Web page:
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long term care planning why you cant ignore it

Long-term care planning (or LTC planning for short) isn’t perhaps the most exciting topic. But most people can’t afford to ignore it in retirement. In one of its bulletins, AARP observes "by the time you reach 65, chances are about 50-50 that you will require paid long-term care someday."

For Christine Benz, Director of Personal Finance for Morningstar, it’s the four-ton elephant in the room. "Long-term care is the unsolved problem for so many people," she told AARP. And probability of use might not be the only reason why. There’s also the hefty price tag to consider.

For years, Genworth has tracked the monthly national median costs of various long-term care services in its "Cost of Care Survey." Those nationwide costs swelled by double-digit percentages from 2009 to 2017, with some LTC services seeing a 30+% cost increase.

"What about state to state?" you may ask. Let’s look at the median expense for a common LTC need, nursing home care, and its cost depends on where you live. In 2017, the cheapest state for a semi-private room in a nursing home was Texas at $4,567 per month, while Connecticut was the most expensive state at $12,517 per month.

Here's another clincher to think about -- that is without factoring the cost impact of other healthcare needs in retirement as well!

AARP long term care planning

Source: AARP, Nicholas Rapp, AARP Bulletin, 5 Things You Should Know About Long-Term Care Insurance, Article Link. All Rights Reserved.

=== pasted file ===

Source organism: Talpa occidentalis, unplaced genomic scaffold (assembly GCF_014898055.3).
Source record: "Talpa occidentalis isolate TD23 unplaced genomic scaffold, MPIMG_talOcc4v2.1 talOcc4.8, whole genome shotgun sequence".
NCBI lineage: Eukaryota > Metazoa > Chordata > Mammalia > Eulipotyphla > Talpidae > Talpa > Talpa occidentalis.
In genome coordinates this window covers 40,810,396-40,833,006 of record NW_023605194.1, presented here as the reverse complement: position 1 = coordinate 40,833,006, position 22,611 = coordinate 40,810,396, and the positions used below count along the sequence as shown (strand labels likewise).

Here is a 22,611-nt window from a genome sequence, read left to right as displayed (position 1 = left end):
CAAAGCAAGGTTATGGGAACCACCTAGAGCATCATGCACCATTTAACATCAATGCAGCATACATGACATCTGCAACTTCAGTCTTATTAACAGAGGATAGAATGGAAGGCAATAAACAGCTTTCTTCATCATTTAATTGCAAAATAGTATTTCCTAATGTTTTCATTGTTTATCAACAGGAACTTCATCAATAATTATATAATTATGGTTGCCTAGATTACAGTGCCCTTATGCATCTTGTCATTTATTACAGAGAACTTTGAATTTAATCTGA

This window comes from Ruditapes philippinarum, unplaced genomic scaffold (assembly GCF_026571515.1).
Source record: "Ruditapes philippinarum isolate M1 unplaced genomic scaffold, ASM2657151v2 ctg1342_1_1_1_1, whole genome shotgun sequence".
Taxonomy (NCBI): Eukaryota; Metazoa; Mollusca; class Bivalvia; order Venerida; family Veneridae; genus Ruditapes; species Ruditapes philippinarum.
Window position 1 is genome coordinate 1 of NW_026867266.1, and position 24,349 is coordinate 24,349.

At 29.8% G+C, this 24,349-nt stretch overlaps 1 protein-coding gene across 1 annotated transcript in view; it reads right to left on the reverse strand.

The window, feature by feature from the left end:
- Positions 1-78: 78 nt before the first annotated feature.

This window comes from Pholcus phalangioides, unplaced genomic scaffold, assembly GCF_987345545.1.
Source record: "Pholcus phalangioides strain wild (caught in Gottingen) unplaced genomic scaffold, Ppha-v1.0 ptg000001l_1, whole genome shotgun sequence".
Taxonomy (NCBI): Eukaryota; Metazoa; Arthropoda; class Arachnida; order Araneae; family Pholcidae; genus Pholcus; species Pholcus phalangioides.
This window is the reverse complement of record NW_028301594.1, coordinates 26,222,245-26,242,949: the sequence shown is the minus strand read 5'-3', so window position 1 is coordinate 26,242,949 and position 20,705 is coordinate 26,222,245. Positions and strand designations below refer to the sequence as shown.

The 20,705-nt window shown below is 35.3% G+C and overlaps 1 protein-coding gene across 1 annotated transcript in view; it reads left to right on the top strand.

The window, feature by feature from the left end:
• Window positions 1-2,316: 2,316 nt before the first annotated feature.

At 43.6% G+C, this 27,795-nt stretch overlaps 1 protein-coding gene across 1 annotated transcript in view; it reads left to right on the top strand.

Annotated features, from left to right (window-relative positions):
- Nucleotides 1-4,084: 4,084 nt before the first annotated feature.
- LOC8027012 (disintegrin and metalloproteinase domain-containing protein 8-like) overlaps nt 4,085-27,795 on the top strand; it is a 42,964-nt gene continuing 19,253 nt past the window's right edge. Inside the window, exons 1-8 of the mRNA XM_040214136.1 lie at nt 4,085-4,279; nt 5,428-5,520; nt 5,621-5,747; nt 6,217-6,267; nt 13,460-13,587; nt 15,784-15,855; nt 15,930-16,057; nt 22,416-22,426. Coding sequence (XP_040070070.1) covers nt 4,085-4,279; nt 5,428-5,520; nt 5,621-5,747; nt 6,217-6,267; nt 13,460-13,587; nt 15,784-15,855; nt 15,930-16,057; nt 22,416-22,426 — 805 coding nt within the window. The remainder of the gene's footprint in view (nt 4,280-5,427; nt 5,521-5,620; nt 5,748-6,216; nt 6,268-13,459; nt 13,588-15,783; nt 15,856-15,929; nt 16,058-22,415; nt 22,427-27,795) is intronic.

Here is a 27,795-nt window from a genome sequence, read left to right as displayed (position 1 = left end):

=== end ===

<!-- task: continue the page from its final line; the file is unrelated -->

Knowledge is foresight, so it pays to understand the basics of long-term care and what it can entail for retirement planning purposes.

 planning for healthcare expenses in retirement

How should you include the price tag of healthcare costs in your retirement plan? Many people underestimate what their healthcare expenses may be. At times, it’s even to a great extent.

In a March 2017 survey by Voya Financial, 69% of baby boomers said they expected to pay “$100,000 or less” for healthcare expenses in retirement. Among retirees, 66% also expected their healthcare costs to be $100,000 or below.

The Growing Impact of Retirement Healthcare Costs

Last week we discussed the concept of “risk capacity” and its role in retirement financial security. Aside from retirement asset allocation, another part of income planning is accounting for expenses. Living expenses, long-term care costs, and healthcare expenses are three primary retirement cost drivers. It’s important to plan ahead and to have a strategic combination of volatile and conservative financial vehicles to meet these needs.

Just healthcare needs alone can impose a significant cost burden on your retirement lifestyle. In fact, research firm HealthView Services reports they’re one of the fastest-growing segments of retirement spending. Ensuring they aren’t neglected is a critical step. Otherwise they can be financially draining and greatly impact your standard of living in retirement.

What’s Going on with Healthcare?

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